Beer of the Month: Ballantine IPA

Follow along with our Beer of the Month selections on our Untappd profile. See past Beer of the Month picks here.

 

THE MINDSET

Like most craft beer fans, I’ve spent the last month or so thinking quite a bit about that notorious Budweiser Super Bowl ad. Y’know, the one that made fun of people who actually care about the taste of their beer and implied that real beer drinkers are all about just pounding some macro-brewed lager? (This, of course, from the company that has been buying up craft breweries at every opportunity, including, most recently, the once-fiercely-independent Elysian Brewing of Seattle.) And pondering the suddenly murky links between corporate and craft beer got me thinking about something I had been ignoring.

THE HISTORY

That something was Ballantine IPA. Last fall, Pabst re-introduced this long-dormant brand, which was regarded as a truly world-class beer in its pre-1970s heyday. Purportedly, the quality declined over several decades as the brewery changed hands, and the beer was discontinued in the mid-‘90s. Pabst’s decision to revisit it came with much fanfare (and trepidation) in the craft beer world. The plan was to bring back the classic version, but the recipe was long gone. Through best guesses and educated substitutions, Pabst was able to create something they claim was very near to the storied original.

THE COMEBACK

I wasn’t even born when this beer was in its prime (let alone old enough to drink it), so I can’t compare it to its ancestor. But I can tell you it’s wonderfully, surprisingly, ridiculously good. It’s very hop-forward, but not aggressive. The hops have a piney bite, but there’s an almost syrupy feel as well. In short, it’s absolutely everything an IPA should be – and it’s still a world-class beer. I’ve heard it argued that the original Ballantine IPA was the archetypal American craft beer. And this version, regardless of where or how it was made, is as good as many contemporary craft IPAs (and better than many others). If macro brewers want to make inroads against the rising tide of craft beer, this is the way to do it. And if you’re a craft beer aficionado who thinks nothing good could ever come out of a macro? Think again.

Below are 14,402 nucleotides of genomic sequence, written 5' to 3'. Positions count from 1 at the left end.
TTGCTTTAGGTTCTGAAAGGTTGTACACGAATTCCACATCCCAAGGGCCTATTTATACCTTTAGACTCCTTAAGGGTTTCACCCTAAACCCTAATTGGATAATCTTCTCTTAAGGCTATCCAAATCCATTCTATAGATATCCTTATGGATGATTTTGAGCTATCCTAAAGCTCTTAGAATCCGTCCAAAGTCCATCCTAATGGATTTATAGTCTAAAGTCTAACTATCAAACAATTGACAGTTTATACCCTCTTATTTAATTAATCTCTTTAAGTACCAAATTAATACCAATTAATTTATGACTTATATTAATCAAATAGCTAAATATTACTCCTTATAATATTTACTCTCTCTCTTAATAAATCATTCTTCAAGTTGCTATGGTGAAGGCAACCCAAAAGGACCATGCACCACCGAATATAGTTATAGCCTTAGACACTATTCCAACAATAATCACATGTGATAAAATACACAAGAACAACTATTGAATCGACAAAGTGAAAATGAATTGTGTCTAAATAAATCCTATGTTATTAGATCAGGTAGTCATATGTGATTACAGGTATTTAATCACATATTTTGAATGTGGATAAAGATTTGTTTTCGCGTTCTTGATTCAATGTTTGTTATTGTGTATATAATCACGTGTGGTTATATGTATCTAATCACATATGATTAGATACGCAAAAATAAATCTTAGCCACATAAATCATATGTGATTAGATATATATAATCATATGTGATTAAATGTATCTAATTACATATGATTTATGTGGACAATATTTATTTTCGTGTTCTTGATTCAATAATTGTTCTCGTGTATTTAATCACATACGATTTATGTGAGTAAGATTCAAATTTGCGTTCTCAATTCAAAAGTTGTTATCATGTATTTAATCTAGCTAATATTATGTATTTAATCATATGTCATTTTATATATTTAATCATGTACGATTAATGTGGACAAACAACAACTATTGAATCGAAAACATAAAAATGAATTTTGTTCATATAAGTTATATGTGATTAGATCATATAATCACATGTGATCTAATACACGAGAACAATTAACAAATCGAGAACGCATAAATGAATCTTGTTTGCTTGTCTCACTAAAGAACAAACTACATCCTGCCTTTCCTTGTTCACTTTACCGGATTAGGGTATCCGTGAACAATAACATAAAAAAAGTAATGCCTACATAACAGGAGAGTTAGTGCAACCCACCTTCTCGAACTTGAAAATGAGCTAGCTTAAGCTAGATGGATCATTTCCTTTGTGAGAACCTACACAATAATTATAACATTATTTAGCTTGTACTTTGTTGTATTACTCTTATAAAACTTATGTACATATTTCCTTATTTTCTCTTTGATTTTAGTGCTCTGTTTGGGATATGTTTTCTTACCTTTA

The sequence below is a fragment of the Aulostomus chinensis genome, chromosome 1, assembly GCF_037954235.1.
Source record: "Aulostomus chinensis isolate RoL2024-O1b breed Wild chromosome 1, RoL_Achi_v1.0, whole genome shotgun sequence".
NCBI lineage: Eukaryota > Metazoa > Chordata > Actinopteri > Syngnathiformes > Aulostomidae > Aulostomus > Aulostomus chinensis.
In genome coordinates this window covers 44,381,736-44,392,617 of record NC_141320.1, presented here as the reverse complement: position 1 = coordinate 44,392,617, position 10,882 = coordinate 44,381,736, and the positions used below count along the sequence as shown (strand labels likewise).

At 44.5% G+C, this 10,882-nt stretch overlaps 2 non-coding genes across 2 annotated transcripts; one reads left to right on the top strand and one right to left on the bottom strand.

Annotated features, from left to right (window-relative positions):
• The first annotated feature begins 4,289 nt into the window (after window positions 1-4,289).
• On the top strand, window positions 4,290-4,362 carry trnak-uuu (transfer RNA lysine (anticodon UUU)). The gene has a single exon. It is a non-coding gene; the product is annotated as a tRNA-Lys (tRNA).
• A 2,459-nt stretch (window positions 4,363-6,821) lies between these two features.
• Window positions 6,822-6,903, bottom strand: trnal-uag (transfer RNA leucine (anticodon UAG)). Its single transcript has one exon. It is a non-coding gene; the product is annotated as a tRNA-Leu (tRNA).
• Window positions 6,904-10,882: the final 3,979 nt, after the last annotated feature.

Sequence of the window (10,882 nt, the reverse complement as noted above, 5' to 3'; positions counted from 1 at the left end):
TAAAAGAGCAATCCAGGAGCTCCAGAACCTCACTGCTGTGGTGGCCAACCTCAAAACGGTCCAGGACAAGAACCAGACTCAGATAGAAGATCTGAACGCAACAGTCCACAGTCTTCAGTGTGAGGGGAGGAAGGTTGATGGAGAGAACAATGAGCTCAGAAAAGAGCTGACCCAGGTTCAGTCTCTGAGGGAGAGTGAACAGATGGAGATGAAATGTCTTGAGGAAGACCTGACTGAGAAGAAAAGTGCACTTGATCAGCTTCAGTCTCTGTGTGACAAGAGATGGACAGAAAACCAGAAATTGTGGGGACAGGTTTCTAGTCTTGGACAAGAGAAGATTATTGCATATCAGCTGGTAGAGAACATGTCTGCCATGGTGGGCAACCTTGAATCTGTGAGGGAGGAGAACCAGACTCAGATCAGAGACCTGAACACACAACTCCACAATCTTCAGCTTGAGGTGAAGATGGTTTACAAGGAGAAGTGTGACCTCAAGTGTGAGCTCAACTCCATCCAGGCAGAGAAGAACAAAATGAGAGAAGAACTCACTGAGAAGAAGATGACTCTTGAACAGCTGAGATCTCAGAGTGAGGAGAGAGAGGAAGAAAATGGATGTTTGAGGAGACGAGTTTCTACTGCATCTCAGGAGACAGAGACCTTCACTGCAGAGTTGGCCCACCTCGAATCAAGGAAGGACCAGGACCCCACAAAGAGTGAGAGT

Have you tried the Ballantine IPA? What do you think?


 

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Posted in Craft Corner, Headlines

Jed Reinert is the content editor of Fly Magazine. His prior experiences include playing in short-lived bands, writing poetry about diners, being hit by a car while skateboarding, witnessing a casino robbery in Las Vegas, and hand-developing a vintage roll of film that turned out to contain candid photos of Adolf Hitler. His interests include craft beer, indie rock, Star Wars and eating as much food as possible.

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Comments (3)

  1. I have not been able to try this because it is not available in MI. I can tell you that I drank it in the 60’s and 70’s and it was outstanding. It always had a slight ” skunky ” nose when you opened a bottle but it quickly disappeared.n Can’t wait to try it.

  2. Ballantine IPA was my beer of choice in the 70’s. I have drank the new when we were in Buffalo, NY this winter. I love it. Just to let you know in the past I mainly remember the grain (oats and wheat) taste in the ale. I can’t wait till you get it in Defiance, Ohio where I live.

  3. Pretty awsome stuff. Ballantine IPA was my go-to in the late ’60s/early ’70s and it’s nice to have it back. As the article says,this version is not made to the original recipe and that’s fairly obvious to anyone who had the original. Still, the new version is pretty decent. I actually like it a lot better than most other IPAs out there. Hard to believe that Pabst actually managed to pull this off.

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